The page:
“I couldn’t imagine raising a family on the Caledonian Road or moving to one of the country towns in England and sitting through an hour–long commute.”
Leggett admitted that wasting time is what he’s scared of most in life. He never wants to become complacent, so with two young kids - Tate (8) and Miller (6) - in tow, he and his wife were ready to shake things up and head to Australia.
From a young age, Leggett had never been tied to one location. Born in Botswana, schooled in South Africa, his family moved to New Zealand when he was 13 and then on to London at 18.
(L-R) Tate, Jaimes, Miller and Lee
When M&C Saatchi Sydney founder Tom Dery approached Leggett for a half–hour coffee that turned into a three–hour meeting, he realised his next job, and next challenge, would be in Australia.
“Our move to Australia was about going on an adventure,” he said. “My idea of hell is wasting time and I really don’t want to feel like my life is passing me by.
“At worst, you can sleepwalk through life, so the move to Australia was really deliberate for us because we wanted every day to be new again.”
The Leggetts arrived in 2013 and it wasn’t long before Lee was snapped up by IPG Mediabrands then CEO Henry Tajer to run Initiative. She served as CEO of the media agency from 2014 to 2016. Throughout 2017 she took on major consulting projects for groups including Publicis, Havas and We Are Social, while spending more time at home raising their young children than is often possible as a CEO.
“It’s great having a partner in the industry who understands the trials and tribulations of the business," Jaimes explained.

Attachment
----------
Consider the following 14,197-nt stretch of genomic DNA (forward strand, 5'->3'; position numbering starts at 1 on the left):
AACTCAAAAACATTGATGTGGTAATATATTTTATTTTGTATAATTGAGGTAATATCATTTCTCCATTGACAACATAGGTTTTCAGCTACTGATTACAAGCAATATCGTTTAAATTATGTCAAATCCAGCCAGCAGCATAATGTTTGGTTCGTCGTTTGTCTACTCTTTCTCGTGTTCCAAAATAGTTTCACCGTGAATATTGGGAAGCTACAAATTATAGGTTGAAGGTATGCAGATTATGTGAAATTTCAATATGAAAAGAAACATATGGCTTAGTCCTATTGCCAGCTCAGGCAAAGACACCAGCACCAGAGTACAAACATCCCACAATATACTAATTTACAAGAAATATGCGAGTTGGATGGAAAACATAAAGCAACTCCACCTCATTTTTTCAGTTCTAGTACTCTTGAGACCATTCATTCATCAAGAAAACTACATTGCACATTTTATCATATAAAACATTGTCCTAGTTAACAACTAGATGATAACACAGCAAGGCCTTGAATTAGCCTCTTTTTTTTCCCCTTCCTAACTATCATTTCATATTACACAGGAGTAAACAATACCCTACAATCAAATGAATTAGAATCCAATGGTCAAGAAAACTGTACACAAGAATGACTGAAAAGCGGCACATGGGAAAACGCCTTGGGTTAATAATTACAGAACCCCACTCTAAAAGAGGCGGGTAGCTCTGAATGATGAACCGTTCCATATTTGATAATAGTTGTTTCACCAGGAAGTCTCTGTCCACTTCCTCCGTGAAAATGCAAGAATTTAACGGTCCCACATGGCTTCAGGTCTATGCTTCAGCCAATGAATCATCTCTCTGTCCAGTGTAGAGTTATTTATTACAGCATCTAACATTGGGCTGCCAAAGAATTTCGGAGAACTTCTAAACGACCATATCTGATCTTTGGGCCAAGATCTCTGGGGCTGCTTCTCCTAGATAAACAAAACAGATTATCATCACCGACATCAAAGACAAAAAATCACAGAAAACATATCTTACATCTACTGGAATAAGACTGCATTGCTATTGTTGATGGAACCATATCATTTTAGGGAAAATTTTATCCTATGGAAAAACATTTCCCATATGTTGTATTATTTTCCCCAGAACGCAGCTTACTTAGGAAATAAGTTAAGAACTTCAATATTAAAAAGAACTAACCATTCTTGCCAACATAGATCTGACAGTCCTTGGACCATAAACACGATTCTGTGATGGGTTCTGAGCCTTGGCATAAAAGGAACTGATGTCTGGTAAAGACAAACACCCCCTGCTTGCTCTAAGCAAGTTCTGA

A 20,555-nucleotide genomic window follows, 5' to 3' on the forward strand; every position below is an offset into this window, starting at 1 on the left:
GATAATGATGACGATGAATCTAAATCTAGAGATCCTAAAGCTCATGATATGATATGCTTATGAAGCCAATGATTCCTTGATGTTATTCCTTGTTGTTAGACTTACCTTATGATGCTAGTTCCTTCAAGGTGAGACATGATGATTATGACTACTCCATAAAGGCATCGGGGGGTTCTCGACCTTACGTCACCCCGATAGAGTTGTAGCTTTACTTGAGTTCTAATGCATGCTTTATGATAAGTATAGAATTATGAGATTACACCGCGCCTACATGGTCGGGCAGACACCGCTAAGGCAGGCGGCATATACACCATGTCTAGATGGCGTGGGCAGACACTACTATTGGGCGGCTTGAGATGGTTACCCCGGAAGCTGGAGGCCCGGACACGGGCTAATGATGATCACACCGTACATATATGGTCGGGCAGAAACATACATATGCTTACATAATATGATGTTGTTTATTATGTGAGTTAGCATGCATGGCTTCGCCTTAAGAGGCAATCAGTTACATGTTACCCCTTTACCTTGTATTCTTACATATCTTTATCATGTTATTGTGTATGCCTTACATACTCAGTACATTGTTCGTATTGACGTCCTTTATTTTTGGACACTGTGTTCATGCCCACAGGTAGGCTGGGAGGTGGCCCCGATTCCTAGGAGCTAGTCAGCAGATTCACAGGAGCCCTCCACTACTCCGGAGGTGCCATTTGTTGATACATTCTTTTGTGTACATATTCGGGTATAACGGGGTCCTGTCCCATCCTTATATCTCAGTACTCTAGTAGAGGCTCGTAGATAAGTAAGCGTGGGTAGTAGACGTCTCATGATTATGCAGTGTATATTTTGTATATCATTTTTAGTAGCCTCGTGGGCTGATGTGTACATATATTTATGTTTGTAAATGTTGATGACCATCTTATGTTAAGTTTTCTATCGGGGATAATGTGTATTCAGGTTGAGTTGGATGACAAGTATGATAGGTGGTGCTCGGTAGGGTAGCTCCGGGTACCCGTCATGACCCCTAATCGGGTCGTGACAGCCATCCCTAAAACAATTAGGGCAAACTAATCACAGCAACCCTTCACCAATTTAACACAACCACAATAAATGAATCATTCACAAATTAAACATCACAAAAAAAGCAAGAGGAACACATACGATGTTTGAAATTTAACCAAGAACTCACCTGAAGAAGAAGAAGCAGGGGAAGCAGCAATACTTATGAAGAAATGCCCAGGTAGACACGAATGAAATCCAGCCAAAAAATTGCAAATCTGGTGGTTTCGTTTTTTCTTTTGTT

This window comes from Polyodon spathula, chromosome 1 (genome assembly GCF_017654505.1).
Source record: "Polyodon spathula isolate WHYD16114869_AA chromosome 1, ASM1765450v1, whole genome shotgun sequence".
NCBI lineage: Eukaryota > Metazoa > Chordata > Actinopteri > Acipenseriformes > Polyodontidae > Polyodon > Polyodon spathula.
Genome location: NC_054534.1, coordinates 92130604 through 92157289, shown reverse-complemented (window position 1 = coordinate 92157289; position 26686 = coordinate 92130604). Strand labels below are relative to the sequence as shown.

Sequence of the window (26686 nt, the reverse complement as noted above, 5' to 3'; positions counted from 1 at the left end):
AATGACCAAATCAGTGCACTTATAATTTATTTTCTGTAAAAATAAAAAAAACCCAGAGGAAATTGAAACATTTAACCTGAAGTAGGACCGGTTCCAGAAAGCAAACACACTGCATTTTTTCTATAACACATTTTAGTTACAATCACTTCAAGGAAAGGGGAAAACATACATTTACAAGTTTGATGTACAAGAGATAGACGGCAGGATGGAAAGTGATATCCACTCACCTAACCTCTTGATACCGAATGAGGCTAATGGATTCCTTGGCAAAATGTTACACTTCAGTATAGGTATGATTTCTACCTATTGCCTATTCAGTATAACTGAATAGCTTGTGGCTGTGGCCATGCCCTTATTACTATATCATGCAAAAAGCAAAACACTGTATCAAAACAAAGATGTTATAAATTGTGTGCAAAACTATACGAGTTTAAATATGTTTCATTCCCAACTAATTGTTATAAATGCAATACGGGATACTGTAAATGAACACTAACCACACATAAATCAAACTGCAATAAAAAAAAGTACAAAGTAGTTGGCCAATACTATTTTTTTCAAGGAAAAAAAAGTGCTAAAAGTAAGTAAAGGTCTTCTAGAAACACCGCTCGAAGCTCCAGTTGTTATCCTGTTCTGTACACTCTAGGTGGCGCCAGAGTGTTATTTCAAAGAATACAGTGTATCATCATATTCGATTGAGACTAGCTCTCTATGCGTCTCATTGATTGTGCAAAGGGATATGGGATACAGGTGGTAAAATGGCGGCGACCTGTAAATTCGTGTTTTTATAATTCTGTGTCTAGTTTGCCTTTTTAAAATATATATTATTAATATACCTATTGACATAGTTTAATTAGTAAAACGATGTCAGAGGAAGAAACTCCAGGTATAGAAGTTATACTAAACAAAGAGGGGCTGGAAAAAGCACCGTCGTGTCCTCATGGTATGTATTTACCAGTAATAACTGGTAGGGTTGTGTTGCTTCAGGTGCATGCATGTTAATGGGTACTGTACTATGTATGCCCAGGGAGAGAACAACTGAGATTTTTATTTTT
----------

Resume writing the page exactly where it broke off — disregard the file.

"If we’re having a date night and it’s rescheduled because of an urgent client meeting, she gets it.”
Despite Lee’s involvement in advertising and agencies, Leggett said that he tries not to bring work home with him, but will turn to his wife in some instances.
“She isn’t afraid to tell me to get my head out my arse or tell me something is a ridiculous idea,” Leggett joked.
When questioned if another CEO gig is on the cards for Lee, Leggett revealed that right now his career leading M&C has taken priority, but at some point not far away the pendulum will swing the other way.
The pair face the same challenges as any others with high-profile jobs and young families.
“One of the tensions in this business is that we aren’t flexible enough with our workforce. Not everyone can work five days a week. We’ve got two young kids who need our support and we want to be the ones who do that,” he said.
“I’d love to find a way where I can be as actively involved with my kids growing up as my wife is now. I hope there’s a way we can address that over time and she can spend more time at work.”